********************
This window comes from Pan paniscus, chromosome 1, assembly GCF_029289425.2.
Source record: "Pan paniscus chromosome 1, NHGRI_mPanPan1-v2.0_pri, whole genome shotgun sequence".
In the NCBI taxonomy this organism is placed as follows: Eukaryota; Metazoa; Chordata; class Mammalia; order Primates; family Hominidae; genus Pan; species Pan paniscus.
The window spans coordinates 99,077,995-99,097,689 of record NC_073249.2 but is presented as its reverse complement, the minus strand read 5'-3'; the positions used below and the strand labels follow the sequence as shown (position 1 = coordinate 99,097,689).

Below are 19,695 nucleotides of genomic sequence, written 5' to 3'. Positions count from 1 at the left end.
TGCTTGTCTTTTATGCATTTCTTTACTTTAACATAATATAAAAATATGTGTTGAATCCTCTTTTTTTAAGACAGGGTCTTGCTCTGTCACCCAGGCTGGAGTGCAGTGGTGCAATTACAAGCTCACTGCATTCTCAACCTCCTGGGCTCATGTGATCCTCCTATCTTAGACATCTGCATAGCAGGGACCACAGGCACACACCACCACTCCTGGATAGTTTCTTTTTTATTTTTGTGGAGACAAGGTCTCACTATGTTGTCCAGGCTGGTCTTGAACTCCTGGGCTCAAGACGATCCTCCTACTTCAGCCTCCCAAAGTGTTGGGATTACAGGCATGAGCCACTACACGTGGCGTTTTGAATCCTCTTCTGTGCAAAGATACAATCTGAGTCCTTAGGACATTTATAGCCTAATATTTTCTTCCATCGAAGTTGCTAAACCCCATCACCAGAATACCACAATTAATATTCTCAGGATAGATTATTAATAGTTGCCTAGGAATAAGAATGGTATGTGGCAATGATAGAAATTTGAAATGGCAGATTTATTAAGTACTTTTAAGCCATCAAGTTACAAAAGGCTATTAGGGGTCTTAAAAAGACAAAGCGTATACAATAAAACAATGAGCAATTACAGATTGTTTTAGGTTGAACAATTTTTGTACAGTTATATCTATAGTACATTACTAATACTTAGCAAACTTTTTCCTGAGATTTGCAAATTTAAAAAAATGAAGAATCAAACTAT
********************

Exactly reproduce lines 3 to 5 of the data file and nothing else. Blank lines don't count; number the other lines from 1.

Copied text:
In the NCBI taxonomy this organism is placed as follows: Eukaryota; Metazoa; Chordata; class Mammalia; order Primates; family Hominidae; genus Pan; species Pan paniscus.
The window spans coordinates 99,077,995-99,097,689 of record NC_073249.2 but is presented as its reverse complement, the minus strand read 5'-3'; the positions used below and the strand labels follow the sequence as shown (position 1 = coordinate 99,097,689).

Below are 19,695 nucleotides of genomic sequence, written 5' to 3'. Positions count from 1 at the left end.